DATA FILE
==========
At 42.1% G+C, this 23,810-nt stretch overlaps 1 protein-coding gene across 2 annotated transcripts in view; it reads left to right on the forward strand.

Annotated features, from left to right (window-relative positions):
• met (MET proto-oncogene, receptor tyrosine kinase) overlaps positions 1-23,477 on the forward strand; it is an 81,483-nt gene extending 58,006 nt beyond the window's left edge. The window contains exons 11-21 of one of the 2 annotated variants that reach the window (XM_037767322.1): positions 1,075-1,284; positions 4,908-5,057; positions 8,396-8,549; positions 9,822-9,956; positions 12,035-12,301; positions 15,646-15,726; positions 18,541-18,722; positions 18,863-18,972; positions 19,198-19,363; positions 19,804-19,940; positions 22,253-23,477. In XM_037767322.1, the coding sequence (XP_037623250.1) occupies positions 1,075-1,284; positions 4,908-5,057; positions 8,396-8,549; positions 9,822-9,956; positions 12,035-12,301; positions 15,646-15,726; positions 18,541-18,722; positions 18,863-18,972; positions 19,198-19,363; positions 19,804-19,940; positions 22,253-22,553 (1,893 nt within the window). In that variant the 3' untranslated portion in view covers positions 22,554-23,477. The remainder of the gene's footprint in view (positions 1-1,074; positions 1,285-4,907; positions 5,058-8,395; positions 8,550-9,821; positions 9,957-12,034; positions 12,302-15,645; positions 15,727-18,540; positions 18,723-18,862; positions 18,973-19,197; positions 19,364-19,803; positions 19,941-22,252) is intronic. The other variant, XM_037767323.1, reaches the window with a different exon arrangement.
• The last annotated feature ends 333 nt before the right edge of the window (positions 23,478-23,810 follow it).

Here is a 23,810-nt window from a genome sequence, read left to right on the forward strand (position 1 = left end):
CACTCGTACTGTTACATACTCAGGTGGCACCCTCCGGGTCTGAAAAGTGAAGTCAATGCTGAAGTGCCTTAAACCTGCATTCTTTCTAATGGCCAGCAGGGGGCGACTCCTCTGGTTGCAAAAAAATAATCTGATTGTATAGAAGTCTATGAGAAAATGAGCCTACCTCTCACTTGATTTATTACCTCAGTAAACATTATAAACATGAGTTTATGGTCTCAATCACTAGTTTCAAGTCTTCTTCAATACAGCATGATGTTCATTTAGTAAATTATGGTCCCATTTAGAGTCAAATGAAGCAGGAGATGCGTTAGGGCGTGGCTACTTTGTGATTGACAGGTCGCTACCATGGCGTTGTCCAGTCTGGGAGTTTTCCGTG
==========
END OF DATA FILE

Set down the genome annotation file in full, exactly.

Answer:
At 42.1% G+C, this 23,810-nt stretch overlaps 1 protein-coding gene across 2 annotated transcripts in view; it reads left to right on the forward strand.

Annotated features, from left to right (window-relative positions):
• met (MET proto-oncogene, receptor tyrosine kinase) overlaps positions 1-23,477 on the forward strand; it is an 81,483-nt gene extending 58,006 nt beyond the window's left edge. The window contains exons 11-21 of one of the 2 annotated variants that reach the window (XM_037767322.1): positions 1,075-1,284; positions 4,908-5,057; positions 8,396-8,549; positions 9,822-9,956; positions 12,035-12,301; positions 15,646-15,726; positions 18,541-18,722; positions 18,863-18,972; positions 19,198-19,363; positions 19,804-19,940; positions 22,253-23,477. In XM_037767322.1, the coding sequence (XP_037623250.1) occupies positions 1,075-1,284; positions 4,908-5,057; positions 8,396-8,549; positions 9,822-9,956; positions 12,035-12,301; positions 15,646-15,726; positions 18,541-18,722; positions 18,863-18,972; positions 19,198-19,363; positions 19,804-19,940; positions 22,253-22,553 (1,893 nt within the window). In that variant the 3' untranslated portion in view covers positions 22,554-23,477. The remainder of the gene's footprint in view (positions 1-1,074; positions 1,285-4,907; positions 5,058-8,395; positions 8,550-9,821; positions 9,957-12,034; positions 12,302-15,645; positions 15,727-18,540; positions 18,723-18,862; positions 18,973-19,197; positions 19,364-19,803; positions 19,941-22,252) is intronic. The other variant, XM_037767323.1, reaches the window with a different exon arrangement.
• The last annotated feature ends 333 nt before the right edge of the window (positions 23,478-23,810 follow it).

Here is a 23,810-nt window from a genome sequence, read left to right on the forward strand (position 1 = left end):
CACTCGTACTGTTACATACTCAGGTGGCACCCTCCGGGTCTGAAAAGTGAAGTCAATGCTGAAGTGCCTTAAACCTGCATTCTTTCTAATGGCCAGCAGGGGGCGACTCCTCTGGTTGCAAAAAAATAATCTGATTGTATAGAAGTCTATGAGAAAATGAGCCTACCTCTCACTTGATTTATTACCTCAGTAAACATTATAAACATGAGTTTATGGTCTCAATCACTAGTTTCAAGTCTTCTTCAATACAGCATGATGTTCATTTAGTAAATTATGGTCCCATTTAGAGTCAAATGAAGCAGGAGATGCGTTAGGGCGTGGCTACTTTGTGATTGACAGGTCGCTACCATGGCGTTGTCCAGTCTGGGAGTTTTCCGTG